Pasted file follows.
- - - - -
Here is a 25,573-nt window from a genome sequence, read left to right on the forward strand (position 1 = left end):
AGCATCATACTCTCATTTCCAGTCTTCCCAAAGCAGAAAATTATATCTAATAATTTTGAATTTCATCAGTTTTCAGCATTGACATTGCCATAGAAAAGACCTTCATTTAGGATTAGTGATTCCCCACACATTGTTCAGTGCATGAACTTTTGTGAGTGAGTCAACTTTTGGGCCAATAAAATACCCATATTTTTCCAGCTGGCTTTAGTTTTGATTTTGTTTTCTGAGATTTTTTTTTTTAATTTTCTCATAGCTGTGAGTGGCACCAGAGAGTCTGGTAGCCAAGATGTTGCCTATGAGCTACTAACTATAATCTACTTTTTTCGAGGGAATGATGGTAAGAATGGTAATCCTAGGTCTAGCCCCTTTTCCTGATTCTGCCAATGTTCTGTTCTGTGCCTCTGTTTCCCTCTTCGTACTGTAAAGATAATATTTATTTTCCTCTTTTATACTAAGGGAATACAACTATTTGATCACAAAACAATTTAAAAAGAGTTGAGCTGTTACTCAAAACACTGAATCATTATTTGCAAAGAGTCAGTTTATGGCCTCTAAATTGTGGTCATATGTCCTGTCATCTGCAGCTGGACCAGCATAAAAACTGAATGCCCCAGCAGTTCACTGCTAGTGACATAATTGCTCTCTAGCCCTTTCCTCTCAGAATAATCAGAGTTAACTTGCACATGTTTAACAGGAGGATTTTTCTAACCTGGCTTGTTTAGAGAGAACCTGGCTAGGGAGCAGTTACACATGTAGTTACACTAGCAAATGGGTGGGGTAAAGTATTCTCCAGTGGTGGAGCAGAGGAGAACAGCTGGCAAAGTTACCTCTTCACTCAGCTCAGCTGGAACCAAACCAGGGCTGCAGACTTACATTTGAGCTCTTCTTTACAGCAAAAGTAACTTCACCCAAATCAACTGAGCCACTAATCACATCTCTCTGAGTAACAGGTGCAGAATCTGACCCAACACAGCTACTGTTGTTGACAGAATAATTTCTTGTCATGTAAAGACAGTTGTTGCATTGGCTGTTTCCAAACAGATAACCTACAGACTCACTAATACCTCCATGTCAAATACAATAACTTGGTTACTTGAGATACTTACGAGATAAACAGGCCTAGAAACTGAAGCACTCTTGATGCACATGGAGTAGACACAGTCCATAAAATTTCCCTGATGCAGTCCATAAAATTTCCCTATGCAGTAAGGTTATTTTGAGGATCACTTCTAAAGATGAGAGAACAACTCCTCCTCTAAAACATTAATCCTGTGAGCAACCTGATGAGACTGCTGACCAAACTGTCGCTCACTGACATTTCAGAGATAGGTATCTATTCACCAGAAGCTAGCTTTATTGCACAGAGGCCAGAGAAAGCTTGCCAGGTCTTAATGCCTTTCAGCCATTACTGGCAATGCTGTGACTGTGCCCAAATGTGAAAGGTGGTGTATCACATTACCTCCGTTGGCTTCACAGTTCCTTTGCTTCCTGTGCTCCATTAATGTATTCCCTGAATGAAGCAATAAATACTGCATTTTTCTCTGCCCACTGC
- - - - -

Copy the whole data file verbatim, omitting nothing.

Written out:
Here is a 25,573-nt window from a genome sequence, read left to right on the forward strand (position 1 = left end):
AGCATCATACTCTCATTTCCAGTCTTCCCAAAGCAGAAAATTATATCTAATAATTTTGAATTTCATCAGTTTTCAGCATTGACATTGCCATAGAAAAGACCTTCATTTAGGATTAGTGATTCCCCACACATTGTTCAGTGCATGAACTTTTGTGAGTGAGTCAACTTTTGGGCCAATAAAATACCCATATTTTTCCAGCTGGCTTTAGTTTTGATTTTGTTTTCTGAGATTTTTTTTTTTAATTTTCTCATAGCTGTGAGTGGCACCAGAGAGTCTGGTAGCCAAGATGTTGCCTATGAGCTACTAACTATAATCTACTTTTTTCGAGGGAATGATGGTAAGAATGGTAATCCTAGGTCTAGCCCCTTTTCCTGATTCTGCCAATGTTCTGTTCTGTGCCTCTGTTTCCCTCTTCGTACTGTAAAGATAATATTTATTTTCCTCTTTTATACTAAGGGAATACAACTATTTGATCACAAAACAATTTAAAAAGAGTTGAGCTGTTACTCAAAACACTGAATCATTATTTGCAAAGAGTCAGTTTATGGCCTCTAAATTGTGGTCATATGTCCTGTCATCTGCAGCTGGACCAGCATAAAAACTGAATGCCCCAGCAGTTCACTGCTAGTGACATAATTGCTCTCTAGCCCTTTCCTCTCAGAATAATCAGAGTTAACTTGCACATGTTTAACAGGAGGATTTTTCTAACCTGGCTTGTTTAGAGAGAACCTGGCTAGGGAGCAGTTACACATGTAGTTACACTAGCAAATGGGTGGGGTAAAGTATTCTCCAGTGGTGGAGCAGAGGAGAACAGCTGGCAAAGTTACCTCTTCACTCAGCTCAGCTGGAACCAAACCAGGGCTGCAGACTTACATTTGAGCTCTTCTTTACAGCAAAAGTAACTTCACCCAAATCAACTGAGCCACTAATCACATCTCTCTGAGTAACAGGTGCAGAATCTGACCCAACACAGCTACTGTTGTTGACAGAATAATTTCTTGTCATGTAAAGACAGTTGTTGCATTGGCTGTTTCCAAACAGATAACCTACAGACTCACTAATACCTCCATGTCAAATACAATAACTTGGTTACTTGAGATACTTACGAGATAAACAGGCCTAGAAACTGAAGCACTCTTGATGCACATGGAGTAGACACAGTCCATAAAATTTCCCTGATGCAGTCCATAAAATTTCCCTATGCAGTAAGGTTATTTTGAGGATCACTTCTAAAGATGAGAGAACAACTCCTCCTCTAAAACATTAATCCTGTGAGCAACCTGATGAGACTGCTGACCAAACTGTCGCTCACTGACATTTCAGAGATAGGTATCTATTCACCAGAAGCTAGCTTTATTGCACAGAGGCCAGAGAAAGCTTGCCAGGTCTTAATGCCTTTCAGCCATTACTGGCAATGCTGTGACTGTGCCCAAATGTGAAAGGTGGTGTATCACATTACCTCCGTTGGCTTCACAGTTCCTTTGCTTCCTGTGCTCCATTAATGTATTCCCTGAATGAAGCAATAAATACTGCATTTTTCTCTGCCCACTGC